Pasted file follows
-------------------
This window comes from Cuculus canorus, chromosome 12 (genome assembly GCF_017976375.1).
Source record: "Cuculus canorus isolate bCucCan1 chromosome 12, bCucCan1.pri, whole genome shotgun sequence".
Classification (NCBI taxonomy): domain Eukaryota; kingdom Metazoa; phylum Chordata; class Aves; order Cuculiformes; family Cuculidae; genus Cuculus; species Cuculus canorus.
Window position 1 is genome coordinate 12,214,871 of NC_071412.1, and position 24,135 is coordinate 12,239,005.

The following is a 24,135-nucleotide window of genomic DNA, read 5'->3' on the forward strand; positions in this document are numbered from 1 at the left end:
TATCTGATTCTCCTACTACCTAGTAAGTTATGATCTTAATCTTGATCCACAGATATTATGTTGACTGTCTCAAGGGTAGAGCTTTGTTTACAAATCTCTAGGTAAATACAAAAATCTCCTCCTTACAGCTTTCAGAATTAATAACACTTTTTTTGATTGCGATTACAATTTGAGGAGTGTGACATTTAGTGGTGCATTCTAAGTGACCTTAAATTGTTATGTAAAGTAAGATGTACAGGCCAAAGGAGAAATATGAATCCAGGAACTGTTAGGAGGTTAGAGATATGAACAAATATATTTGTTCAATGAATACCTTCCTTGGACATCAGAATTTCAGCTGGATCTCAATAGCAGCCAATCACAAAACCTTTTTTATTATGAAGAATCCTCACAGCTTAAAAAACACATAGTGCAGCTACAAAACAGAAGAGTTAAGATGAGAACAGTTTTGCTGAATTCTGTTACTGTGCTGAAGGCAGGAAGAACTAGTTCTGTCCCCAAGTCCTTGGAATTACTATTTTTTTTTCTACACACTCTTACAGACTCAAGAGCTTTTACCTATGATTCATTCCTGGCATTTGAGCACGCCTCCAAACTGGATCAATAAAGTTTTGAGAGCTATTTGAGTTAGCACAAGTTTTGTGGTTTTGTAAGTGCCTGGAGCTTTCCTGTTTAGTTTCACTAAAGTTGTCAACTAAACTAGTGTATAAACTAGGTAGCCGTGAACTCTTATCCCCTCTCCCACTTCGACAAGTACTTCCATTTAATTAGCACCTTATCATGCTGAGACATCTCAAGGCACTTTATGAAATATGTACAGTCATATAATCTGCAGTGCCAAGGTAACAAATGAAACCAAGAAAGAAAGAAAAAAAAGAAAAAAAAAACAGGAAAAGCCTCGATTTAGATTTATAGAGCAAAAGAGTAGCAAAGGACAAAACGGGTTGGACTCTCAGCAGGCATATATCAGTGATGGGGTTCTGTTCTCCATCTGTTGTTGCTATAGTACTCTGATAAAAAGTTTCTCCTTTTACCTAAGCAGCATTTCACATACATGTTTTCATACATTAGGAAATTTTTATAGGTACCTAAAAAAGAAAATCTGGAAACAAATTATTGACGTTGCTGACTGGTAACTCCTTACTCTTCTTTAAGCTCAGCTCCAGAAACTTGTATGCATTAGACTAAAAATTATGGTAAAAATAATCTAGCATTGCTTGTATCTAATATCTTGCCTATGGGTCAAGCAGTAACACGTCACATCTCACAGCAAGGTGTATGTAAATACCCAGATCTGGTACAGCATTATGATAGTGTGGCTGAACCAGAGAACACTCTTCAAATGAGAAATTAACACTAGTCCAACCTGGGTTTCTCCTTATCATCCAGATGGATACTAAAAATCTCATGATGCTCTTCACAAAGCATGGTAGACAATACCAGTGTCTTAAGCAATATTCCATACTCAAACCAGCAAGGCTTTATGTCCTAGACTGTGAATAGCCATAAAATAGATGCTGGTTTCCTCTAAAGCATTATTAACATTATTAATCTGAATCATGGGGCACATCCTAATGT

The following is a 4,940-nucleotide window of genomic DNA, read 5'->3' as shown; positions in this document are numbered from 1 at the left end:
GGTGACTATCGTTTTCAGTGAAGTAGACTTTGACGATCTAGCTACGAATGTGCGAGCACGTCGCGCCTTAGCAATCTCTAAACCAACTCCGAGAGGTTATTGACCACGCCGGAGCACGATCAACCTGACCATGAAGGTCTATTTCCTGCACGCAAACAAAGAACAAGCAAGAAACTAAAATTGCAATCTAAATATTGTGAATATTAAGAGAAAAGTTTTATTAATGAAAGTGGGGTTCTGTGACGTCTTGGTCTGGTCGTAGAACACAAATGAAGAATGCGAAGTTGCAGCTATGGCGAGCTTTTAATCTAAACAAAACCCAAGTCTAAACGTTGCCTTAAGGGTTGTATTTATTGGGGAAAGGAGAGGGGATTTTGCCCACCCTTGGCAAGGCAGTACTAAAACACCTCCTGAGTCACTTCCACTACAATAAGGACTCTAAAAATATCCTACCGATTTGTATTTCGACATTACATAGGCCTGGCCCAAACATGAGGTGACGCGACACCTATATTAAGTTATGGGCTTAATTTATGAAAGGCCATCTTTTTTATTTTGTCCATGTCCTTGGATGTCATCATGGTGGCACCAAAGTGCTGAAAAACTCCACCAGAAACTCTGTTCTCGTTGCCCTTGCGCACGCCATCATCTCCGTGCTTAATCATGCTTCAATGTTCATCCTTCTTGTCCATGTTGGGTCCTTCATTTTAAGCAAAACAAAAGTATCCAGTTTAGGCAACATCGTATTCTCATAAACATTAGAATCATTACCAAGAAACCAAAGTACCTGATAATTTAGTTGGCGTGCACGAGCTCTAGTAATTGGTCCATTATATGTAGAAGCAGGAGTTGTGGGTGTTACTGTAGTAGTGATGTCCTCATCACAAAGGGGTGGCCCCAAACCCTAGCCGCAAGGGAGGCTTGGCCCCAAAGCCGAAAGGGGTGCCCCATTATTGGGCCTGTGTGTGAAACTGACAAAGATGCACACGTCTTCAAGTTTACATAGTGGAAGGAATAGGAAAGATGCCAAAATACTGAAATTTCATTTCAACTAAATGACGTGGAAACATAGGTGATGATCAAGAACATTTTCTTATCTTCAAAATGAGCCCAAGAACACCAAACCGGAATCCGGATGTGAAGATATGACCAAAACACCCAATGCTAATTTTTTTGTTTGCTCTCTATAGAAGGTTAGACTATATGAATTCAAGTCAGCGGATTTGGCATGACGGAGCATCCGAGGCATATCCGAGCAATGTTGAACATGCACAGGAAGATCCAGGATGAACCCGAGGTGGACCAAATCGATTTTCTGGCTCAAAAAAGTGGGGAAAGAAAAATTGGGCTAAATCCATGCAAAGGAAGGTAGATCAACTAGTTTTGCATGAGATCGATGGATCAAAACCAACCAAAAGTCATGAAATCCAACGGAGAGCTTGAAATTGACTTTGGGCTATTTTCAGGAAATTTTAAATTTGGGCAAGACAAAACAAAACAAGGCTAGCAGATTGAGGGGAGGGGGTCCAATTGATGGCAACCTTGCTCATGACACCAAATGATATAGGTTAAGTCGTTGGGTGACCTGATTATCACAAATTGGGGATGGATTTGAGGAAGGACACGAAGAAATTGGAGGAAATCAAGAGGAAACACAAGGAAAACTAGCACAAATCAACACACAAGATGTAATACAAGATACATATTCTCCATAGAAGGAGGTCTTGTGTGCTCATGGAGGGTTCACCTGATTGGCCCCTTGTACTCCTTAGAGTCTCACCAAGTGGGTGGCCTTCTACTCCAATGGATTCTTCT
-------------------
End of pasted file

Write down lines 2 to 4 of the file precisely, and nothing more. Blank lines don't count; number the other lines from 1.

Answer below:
Source record: "Cuculus canorus isolate bCucCan1 chromosome 12, bCucCan1.pri, whole genome shotgun sequence".
Classification (NCBI taxonomy): domain Eukaryota; kingdom Metazoa; phylum Chordata; class Aves; order Cuculiformes; family Cuculidae; genus Cuculus; species Cuculus canorus.
Window position 1 is genome coordinate 12,214,871 of NC_071412.1, and position 24,135 is coordinate 12,239,005.